The Maxcoin Clean Energy system is a complex system that requires a lot of resources, time and research to be developed. Our proposed model intends to provide a decentralized in all its components and layers, from software, hardware, infrastructure, decentralized finance, tokenomics to social organizations for operations such as DAOs. The advantage that such a system can provide is beyond a reliable and secure model, but also a change of paradigm on the way transparency, governance and social implications that can contribute for a free market of clean energy that can be considered as less corrupt by providing transparency in all its means and layers.

Searching for an efficient clean energy generation with the current intermittent methods and limited/expensive that its storage can be, specially for these types of energies (solar and wind powered) we are still far to be an alternative in what the production and storage of clean energy market price can be against the current energy prices of fossil fuels, but considering the advantages on the autodeterminance of societies that are dependent to geopolitical situations that can affect their reliability on such type of centralized energy systems, it should not be considered as an expensive alternative but an investment perspective that can enhance trust and reliability by building their communities stronger against external interest that can destabilize a whole community because their dependence on manipulated markets of the fossil and other types of centralized energy sources.

“We do not know how the future of energy and society will be, but we have already some tools that can be integrated to make a more transparent, reliable and cleaner energy system than the one we currently have.” [name=P1R0]

"”We live in times of great change and in the energy field even more accelerated changes are required to make the generation and distribution of energy to a large number of people and value chains more efficient, as these competitive advantages determine the economic power of a country. Innovative tools exist that allow for a better distribution of energy sources and we present one of the many proposals that exist to make energy reach more people at a lower cost and greater benefit.”[name=Bleecker]


Work developed in collaboration with the Decentralized Climate Foundation and Neetsec International Inc.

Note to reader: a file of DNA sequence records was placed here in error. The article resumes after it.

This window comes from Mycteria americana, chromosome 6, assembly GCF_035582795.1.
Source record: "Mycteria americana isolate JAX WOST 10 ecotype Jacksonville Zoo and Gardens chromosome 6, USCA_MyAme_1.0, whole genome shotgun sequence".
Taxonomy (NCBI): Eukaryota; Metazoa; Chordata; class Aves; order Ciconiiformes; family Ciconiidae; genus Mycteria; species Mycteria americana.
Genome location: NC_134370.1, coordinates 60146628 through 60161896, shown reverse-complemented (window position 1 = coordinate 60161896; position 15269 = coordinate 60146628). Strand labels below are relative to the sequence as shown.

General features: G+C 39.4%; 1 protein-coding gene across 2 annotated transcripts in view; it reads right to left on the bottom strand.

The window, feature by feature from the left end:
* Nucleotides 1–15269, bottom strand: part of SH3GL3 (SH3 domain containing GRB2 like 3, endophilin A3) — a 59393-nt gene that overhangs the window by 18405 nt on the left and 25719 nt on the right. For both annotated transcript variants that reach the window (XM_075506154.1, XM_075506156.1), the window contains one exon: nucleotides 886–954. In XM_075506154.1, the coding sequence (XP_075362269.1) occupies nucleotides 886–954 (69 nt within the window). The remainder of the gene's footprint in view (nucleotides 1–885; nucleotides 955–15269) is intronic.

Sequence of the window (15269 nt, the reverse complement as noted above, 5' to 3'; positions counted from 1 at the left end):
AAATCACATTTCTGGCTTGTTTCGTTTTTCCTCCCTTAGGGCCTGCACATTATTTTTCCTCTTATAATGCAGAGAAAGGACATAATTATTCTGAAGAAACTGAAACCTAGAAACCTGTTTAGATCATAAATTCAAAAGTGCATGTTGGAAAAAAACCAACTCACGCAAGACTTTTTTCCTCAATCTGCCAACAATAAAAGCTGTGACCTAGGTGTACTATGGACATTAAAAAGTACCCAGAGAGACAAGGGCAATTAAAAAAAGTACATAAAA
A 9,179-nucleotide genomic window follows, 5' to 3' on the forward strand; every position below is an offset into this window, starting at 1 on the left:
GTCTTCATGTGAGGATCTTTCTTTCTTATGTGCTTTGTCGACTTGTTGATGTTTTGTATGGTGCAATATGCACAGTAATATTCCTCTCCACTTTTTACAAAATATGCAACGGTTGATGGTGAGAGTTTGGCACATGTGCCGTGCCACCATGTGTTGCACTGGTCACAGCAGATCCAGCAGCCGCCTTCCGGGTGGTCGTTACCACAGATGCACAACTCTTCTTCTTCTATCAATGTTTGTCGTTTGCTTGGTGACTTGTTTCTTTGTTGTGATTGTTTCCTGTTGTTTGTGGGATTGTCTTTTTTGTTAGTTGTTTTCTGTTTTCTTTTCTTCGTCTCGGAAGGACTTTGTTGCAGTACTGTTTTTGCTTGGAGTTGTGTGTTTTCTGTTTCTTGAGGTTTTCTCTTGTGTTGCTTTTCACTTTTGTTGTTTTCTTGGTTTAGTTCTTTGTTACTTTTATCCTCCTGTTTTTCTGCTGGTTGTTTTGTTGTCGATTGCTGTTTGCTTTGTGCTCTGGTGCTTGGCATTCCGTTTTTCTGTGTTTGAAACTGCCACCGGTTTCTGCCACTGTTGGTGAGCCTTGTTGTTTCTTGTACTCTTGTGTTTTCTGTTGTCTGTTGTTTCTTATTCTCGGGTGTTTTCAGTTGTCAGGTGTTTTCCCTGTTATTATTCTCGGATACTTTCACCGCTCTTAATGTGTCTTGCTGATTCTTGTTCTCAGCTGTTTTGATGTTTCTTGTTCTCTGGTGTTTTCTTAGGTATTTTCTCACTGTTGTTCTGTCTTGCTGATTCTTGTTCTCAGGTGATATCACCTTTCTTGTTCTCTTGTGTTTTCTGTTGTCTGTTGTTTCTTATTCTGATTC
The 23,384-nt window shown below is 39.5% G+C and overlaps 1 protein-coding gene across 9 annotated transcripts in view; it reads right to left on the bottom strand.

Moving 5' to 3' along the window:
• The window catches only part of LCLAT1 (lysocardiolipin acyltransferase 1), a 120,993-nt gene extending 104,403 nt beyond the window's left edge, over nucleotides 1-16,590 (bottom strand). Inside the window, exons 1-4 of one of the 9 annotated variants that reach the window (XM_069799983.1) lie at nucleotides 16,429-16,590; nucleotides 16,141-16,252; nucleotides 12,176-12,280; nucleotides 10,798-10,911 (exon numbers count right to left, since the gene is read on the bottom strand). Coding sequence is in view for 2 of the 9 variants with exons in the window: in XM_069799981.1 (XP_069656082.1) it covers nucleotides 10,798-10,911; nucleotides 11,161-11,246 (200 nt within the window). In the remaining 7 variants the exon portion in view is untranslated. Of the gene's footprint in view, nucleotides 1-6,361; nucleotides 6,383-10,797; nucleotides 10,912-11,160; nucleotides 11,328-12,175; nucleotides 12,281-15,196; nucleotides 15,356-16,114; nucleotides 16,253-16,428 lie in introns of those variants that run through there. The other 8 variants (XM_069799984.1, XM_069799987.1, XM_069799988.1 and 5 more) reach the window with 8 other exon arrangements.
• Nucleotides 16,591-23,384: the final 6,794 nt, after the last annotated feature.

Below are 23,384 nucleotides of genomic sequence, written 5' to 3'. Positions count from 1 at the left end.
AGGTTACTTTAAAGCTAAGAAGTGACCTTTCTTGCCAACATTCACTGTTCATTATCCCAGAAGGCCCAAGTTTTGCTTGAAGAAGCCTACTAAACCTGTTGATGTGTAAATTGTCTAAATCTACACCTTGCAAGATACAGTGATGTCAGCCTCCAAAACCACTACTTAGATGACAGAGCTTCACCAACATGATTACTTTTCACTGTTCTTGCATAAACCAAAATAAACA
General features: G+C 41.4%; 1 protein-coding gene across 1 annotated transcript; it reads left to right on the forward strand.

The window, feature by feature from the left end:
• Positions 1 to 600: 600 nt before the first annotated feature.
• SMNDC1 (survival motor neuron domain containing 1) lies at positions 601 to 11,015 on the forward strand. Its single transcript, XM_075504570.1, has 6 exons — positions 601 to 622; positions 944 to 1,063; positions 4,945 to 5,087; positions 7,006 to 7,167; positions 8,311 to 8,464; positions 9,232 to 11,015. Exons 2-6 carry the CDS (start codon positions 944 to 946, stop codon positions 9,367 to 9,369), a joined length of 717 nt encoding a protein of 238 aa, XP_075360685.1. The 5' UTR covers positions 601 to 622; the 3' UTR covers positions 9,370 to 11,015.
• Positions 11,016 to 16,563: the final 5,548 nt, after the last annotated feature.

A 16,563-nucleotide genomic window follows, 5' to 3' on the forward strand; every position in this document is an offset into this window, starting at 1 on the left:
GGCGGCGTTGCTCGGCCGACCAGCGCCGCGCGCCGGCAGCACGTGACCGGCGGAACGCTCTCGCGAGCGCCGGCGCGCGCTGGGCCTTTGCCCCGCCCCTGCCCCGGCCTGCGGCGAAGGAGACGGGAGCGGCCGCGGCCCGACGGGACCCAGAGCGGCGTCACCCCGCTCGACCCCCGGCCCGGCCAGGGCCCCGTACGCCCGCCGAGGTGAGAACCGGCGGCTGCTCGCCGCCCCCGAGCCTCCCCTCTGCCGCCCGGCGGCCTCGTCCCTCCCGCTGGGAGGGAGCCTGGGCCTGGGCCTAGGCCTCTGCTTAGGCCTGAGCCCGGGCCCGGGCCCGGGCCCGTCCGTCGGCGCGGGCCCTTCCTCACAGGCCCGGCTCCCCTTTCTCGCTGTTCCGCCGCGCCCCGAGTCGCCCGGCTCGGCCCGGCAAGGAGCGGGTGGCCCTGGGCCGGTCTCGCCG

[1] Manisa Pipattanasomporn; Murat Kuzlu; Saifur Rahman, “A Blockchain-based Platform for Exchange of Solar Energy: Laboratory-scale Implementation”,, 2018.

[2] Joint Research Centre (JRC), “Energy system blockchain solutions”,, October 2022.

[3] Anselma Wörner; Arne Meeuw; Liliane Ableitner; Felix Wortmann; Sandro Schopfer and Verena Tiefenbeck, “Trading solar energy within the neighborhood: field implementation of a blockchain-based electricity market”,, September 2019.

[4] Merlinda Andoni; Valentin Robu; David Flynn; Simone Abram; Dale Geach; David Jenkins; Peter McCallum; Andrew Peacock, “Blockchain technology in the energy sector: A systematic review of challenges and opportunities”,,  February 2019.

[5] Subin Kwak; Joohyung Lee; Jangkyum Kim; and Hyeontaek Oh, “EggBlock: Design and Implementation of Solar Energy Generation and Trading Platform in Edge-Based IoT Systemswith Blockchain”,, March 2022.

[6] Naiyu Wang; Xiao Zhou; Xin Lu; Zhitao Guan, “When Energy Trading meets Blockchain in ElectricalPower System: The State of the Art”,, 2018.

[7], “Blockchain Techologies For the Energy Access Sector”,, 2022.

[8] Michael Mylrea; Sri Nikhil Gupta Gourisetti, “Blockchain for smart grid resilience: Exchanging distributed energy at speed, scale and security”,, 2017.

[9] Decentralized Climate Foundation, “MAXCOIN Green Energy”, Maxcoin Green Energy Proposal Project


  • Technical writing and language verification
    • Smart Electrical Grids
    • Efficient high energy storage methods

results matching ""

    No results matching ""